Age should not be a contraindication for breast reconstruction in elderly women, data from a retrospective chart review indicate.

Noting that breast reconstruction is underused in women older than 60 years and that there is a lack of information examining breast cancer reconstruction in the elderly, Marissa Howard-McNatt, MD, of Wake Forest Baptist Medical Center in Winston-Salem, North Carolina, and colleagues investigated the matter. They reviewed information from 89 women aged 60 to 74 years (mean, 65 years) who had undergone mastectomy and reconstructive surgery between January 1998 and June 2008. The majority of patients had stage 1 or stage 2 disease.

Most of the women (89%) immediately underwent some form of breast reconstruction, including two-stage implant (58%), transverse rectus abdominus musculocutaneous (TRAM) flap (10%), latissimus dorsi musculocutaneous flap with implant (2%), or deep inferior epigastric perforator flap (1%).

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Howard-McNatt’s team found breast construction to be safe, feasible, and well-tolerated in these women. Complications included a 12% infection rate, removal of two expanders resulting from exposure, one TRAM failure, and one TRAM that required debridement. Four of the women undergoing mastectomy with tissue expander had radiation that resulted in removal of one expander. One local skin recurrence was treated with removal of the implant and skin resection. Two of the patients have died from metastatic disease.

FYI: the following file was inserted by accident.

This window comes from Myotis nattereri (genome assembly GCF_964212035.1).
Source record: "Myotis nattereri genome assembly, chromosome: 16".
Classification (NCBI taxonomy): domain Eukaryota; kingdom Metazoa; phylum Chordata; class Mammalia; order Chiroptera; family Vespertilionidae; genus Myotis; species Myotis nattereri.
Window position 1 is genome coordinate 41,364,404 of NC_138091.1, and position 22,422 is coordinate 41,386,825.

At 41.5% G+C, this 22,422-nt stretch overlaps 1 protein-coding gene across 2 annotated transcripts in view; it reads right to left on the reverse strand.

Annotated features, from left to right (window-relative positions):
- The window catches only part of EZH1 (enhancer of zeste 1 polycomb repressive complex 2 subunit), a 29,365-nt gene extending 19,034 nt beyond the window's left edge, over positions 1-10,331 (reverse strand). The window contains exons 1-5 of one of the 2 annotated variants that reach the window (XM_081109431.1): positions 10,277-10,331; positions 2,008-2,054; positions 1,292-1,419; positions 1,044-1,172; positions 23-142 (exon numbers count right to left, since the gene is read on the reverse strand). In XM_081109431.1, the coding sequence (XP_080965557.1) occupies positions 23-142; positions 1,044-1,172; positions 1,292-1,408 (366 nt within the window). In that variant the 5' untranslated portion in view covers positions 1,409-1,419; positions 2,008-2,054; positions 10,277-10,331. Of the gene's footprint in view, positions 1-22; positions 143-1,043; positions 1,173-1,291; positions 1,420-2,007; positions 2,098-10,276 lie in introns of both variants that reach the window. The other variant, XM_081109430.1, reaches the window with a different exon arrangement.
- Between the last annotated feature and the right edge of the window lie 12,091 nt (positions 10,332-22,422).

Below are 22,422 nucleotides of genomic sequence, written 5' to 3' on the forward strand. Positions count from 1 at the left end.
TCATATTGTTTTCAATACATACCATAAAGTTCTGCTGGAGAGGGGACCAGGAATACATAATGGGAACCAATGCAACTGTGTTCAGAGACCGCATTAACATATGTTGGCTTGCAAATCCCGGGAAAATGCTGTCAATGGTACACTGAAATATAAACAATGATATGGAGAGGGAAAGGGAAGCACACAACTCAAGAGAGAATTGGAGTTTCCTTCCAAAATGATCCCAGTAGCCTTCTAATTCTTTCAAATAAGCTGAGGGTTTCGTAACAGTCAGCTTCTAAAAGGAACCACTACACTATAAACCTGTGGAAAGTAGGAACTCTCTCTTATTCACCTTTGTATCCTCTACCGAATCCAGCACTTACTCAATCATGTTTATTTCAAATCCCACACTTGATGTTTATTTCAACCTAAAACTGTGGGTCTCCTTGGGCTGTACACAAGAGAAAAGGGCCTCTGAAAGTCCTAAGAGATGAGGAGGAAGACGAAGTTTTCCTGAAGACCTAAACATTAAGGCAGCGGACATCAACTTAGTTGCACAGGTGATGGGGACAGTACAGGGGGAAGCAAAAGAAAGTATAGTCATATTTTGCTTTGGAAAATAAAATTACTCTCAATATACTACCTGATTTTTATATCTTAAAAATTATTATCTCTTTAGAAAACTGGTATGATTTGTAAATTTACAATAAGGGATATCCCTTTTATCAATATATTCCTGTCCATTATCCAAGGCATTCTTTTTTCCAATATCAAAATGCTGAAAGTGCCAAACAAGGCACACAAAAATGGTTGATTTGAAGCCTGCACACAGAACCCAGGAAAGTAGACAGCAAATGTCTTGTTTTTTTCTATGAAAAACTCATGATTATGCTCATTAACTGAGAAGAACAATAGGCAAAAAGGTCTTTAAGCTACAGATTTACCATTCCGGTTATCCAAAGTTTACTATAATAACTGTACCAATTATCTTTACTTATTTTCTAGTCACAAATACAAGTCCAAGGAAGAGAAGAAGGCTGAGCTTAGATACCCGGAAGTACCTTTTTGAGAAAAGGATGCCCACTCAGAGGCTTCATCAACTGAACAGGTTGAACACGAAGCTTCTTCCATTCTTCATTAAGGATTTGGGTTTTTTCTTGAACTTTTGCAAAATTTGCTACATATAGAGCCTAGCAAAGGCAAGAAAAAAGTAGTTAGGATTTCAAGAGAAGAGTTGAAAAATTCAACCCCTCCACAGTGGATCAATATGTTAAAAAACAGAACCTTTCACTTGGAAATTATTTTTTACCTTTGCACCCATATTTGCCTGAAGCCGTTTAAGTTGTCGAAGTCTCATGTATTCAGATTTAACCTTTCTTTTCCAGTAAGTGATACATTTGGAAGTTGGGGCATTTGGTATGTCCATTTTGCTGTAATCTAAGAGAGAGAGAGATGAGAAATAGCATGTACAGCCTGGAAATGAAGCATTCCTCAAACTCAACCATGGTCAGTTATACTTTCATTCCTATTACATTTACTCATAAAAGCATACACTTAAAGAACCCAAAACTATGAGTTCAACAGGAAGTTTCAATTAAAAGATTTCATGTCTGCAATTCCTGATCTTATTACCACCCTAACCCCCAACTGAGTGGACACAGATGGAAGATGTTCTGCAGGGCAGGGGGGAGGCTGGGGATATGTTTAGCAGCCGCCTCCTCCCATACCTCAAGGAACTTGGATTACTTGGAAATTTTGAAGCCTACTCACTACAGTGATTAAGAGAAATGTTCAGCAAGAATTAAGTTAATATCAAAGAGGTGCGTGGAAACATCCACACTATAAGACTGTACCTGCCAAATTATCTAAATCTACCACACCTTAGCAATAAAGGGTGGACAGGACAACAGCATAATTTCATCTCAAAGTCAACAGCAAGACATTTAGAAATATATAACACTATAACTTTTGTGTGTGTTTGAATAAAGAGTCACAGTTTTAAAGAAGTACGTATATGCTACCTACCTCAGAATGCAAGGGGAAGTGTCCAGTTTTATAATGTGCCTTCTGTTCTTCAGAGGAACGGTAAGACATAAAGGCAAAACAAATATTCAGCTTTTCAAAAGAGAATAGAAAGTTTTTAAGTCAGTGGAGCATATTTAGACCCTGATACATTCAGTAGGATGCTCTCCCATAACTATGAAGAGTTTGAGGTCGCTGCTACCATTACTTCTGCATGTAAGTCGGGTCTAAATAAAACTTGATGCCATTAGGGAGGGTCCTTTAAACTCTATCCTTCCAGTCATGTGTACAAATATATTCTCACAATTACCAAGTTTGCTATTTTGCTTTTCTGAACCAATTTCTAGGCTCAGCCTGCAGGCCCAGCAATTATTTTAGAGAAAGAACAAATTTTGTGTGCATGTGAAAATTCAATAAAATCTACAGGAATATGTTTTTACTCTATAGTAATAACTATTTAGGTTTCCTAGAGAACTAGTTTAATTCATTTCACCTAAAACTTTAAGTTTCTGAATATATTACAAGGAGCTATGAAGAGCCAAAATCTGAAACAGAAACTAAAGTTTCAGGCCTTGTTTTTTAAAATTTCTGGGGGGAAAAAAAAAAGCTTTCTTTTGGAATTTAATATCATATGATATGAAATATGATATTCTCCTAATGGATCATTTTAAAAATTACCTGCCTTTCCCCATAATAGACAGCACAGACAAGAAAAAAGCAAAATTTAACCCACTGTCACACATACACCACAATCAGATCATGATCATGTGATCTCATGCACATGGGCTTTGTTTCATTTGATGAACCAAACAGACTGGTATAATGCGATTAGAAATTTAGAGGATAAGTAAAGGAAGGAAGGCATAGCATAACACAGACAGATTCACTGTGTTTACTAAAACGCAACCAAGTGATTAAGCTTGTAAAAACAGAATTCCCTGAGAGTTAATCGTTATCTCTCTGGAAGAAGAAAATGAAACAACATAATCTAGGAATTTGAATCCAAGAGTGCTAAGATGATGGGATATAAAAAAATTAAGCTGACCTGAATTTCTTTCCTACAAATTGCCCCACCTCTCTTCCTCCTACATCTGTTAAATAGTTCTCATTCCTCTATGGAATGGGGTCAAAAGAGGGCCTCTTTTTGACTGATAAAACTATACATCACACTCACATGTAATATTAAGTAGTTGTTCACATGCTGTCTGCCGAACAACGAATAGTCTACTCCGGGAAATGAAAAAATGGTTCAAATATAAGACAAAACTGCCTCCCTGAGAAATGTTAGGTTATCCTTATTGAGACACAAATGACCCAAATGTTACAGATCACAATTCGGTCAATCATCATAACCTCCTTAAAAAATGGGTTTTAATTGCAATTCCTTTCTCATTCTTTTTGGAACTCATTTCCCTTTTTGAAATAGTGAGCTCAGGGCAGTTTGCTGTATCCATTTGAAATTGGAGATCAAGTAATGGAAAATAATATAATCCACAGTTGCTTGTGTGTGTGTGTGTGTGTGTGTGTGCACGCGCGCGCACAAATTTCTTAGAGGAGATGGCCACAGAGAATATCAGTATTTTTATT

In a statement announcing the findings, which were reported in The American Surgeon (2011;77[12]:1640-1643[4]), Howard-McNatt acknowledged that women with comorbidities such as coronary artery disease, diabetes, and respiratory illnesses may not be suitable candidates for mastectomy. Generally, however, “The safety of reconstruction, as well as increased life expectancy and healthier lifestyles, makes breast reconstruction desirable at any age,” noted Howard-McNatt.